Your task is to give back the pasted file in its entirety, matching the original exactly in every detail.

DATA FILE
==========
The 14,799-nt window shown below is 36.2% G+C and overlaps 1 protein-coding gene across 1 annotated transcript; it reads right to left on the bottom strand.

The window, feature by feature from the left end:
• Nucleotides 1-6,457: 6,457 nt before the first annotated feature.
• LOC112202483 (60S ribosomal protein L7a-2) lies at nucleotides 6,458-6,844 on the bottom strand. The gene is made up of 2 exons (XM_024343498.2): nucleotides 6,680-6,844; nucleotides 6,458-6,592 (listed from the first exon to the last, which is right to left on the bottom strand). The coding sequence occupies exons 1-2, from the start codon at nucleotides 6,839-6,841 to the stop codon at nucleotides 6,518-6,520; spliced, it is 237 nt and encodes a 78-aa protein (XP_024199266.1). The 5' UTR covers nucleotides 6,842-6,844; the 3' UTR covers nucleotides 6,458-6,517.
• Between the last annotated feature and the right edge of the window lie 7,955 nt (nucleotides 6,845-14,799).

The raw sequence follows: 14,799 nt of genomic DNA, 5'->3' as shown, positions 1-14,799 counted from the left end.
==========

The 14,799-nt window shown below is 36.2% G+C and overlaps 1 protein-coding gene across 1 annotated transcript; it reads right to left on the bottom strand.

The window, feature by feature from the left end:
• Nucleotides 1-6,457: 6,457 nt before the first annotated feature.
• LOC112202483 (60S ribosomal protein L7a-2) lies at nucleotides 6,458-6,844 on the bottom strand. The gene is made up of 2 exons (XM_024343498.2): nucleotides 6,680-6,844; nucleotides 6,458-6,592 (listed from the first exon to the last, which is right to left on the bottom strand). The coding sequence occupies exons 1-2, from the start codon at nucleotides 6,839-6,841 to the stop codon at nucleotides 6,518-6,520; spliced, it is 237 nt and encodes a 78-aa protein (XP_024199266.1). The 5' UTR covers nucleotides 6,842-6,844; the 3' UTR covers nucleotides 6,458-6,517.
• Between the last annotated feature and the right edge of the window lie 7,955 nt (nucleotides 6,845-14,799).

The raw sequence follows: 14,799 nt of genomic DNA, 5'->3' as shown, positions 1-14,799 counted from the left end.